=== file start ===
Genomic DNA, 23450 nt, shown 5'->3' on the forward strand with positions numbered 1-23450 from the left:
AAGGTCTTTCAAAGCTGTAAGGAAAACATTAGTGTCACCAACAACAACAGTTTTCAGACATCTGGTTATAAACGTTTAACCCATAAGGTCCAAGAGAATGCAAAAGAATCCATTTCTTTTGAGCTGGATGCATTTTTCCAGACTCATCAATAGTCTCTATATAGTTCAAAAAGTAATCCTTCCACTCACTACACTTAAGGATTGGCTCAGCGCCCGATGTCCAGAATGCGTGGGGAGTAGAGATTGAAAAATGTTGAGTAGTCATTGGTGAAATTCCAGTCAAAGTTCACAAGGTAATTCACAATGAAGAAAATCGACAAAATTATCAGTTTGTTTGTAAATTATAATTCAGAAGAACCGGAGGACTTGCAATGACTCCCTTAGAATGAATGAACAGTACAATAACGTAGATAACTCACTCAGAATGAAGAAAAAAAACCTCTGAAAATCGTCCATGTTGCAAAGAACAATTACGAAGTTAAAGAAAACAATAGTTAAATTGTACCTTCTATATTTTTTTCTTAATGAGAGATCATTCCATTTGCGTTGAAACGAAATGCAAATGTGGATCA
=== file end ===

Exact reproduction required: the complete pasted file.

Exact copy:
Genomic DNA, 23450 nt, shown 5'->3' on the forward strand with positions numbered 1-23450 from the left:
AAGGTCTTTCAAAGCTGTAAGGAAAACATTAGTGTCACCAACAACAACAGTTTTCAGACATCTGGTTATAAACGTTTAACCCATAAGGTCCAAGAGAATGCAAAAGAATCCATTTCTTTTGAGCTGGATGCATTTTTCCAGACTCATCAATAGTCTCTATATAGTTCAAAAAGTAATCCTTCCACTCACTACACTTAAGGATTGGCTCAGCGCCCGATGTCCAGAATGCGTGGGGAGTAGAGATTGAAAAATGTTGAGTAGTCATTGGTGAAATTCCAGTCAAAGTTCACAAGGTAATTCACAATGAAGAAAATCGACAAAATTATCAGTTTGTTTGTAAATTATAATTCAGAAGAACCGGAGGACTTGCAATGACTCCCTTAGAATGAATGAACAGTACAATAACGTAGATAACTCACTCAGAATGAAGAAAAAAAACCTCTGAAAATCGTCCATGTTGCAAAGAACAATTACGAAGTTAAAGAAAACAATAGTTAAATTGTACCTTCTATATTTTTTTCTTAATGAGAGATCATTCCATTTGCGTTGAAACGAAATGCAAATGTGGATCA